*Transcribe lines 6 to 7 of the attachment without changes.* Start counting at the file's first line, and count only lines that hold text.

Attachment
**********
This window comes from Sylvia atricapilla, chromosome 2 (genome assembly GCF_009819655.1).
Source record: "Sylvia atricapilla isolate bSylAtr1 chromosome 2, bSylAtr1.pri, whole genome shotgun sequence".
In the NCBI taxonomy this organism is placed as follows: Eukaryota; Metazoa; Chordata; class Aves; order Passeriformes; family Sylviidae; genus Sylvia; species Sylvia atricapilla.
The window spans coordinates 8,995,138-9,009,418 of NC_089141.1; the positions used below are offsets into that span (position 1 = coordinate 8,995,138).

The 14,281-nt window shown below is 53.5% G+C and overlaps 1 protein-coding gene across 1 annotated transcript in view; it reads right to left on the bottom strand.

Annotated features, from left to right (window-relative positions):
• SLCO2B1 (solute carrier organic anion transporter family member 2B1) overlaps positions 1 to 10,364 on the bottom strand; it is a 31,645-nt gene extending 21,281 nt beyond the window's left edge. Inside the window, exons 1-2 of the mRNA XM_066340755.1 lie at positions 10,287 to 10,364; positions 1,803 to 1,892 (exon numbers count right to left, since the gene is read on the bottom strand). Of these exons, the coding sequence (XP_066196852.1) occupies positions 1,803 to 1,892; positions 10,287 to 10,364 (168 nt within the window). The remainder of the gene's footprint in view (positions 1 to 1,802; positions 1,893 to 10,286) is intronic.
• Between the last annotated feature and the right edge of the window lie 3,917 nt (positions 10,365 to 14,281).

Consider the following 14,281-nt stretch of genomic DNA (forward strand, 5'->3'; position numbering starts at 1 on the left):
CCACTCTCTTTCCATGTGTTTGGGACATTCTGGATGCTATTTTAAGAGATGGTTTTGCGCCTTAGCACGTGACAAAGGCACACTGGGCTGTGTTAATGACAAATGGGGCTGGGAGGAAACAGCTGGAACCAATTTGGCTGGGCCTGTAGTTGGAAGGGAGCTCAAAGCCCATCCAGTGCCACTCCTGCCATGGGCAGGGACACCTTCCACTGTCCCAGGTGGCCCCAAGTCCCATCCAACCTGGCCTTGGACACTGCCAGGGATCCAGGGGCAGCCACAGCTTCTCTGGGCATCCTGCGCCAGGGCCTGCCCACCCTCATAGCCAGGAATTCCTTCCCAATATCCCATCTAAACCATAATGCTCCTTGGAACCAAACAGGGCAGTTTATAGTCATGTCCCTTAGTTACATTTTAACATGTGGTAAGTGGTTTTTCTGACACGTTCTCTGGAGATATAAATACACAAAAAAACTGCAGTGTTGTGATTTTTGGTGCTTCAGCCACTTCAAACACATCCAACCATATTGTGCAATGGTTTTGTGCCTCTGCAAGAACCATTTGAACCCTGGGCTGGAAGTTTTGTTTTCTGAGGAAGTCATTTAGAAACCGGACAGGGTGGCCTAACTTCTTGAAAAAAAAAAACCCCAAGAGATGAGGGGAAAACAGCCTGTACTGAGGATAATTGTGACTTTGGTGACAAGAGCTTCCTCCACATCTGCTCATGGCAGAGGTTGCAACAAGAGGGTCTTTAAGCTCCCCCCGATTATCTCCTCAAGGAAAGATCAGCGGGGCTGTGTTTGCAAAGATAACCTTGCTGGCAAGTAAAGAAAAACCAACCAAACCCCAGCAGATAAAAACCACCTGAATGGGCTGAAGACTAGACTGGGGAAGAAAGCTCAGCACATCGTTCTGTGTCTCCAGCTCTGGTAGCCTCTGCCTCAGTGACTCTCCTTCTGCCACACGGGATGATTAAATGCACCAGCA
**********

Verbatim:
Annotated features, from left to right (window-relative positions):
• SLCO2B1 (solute carrier organic anion transporter family member 2B1) overlaps positions 1 to 10,364 on the bottom strand; it is a 31,645-nt gene extending 21,281 nt beyond the window's left edge. Inside the window, exons 1-2 of the mRNA XM_066340755.1 lie at positions 10,287 to 10,364; positions 1,803 to 1,892 (exon numbers count right to left, since the gene is read on the bottom strand). Of these exons, the coding sequence (XP_066196852.1) occupies positions 1,803 to 1,892; positions 10,287 to 10,364 (168 nt within the window). The remainder of the gene's footprint in view (positions 1 to 1,802; positions 1,893 to 10,286) is intronic.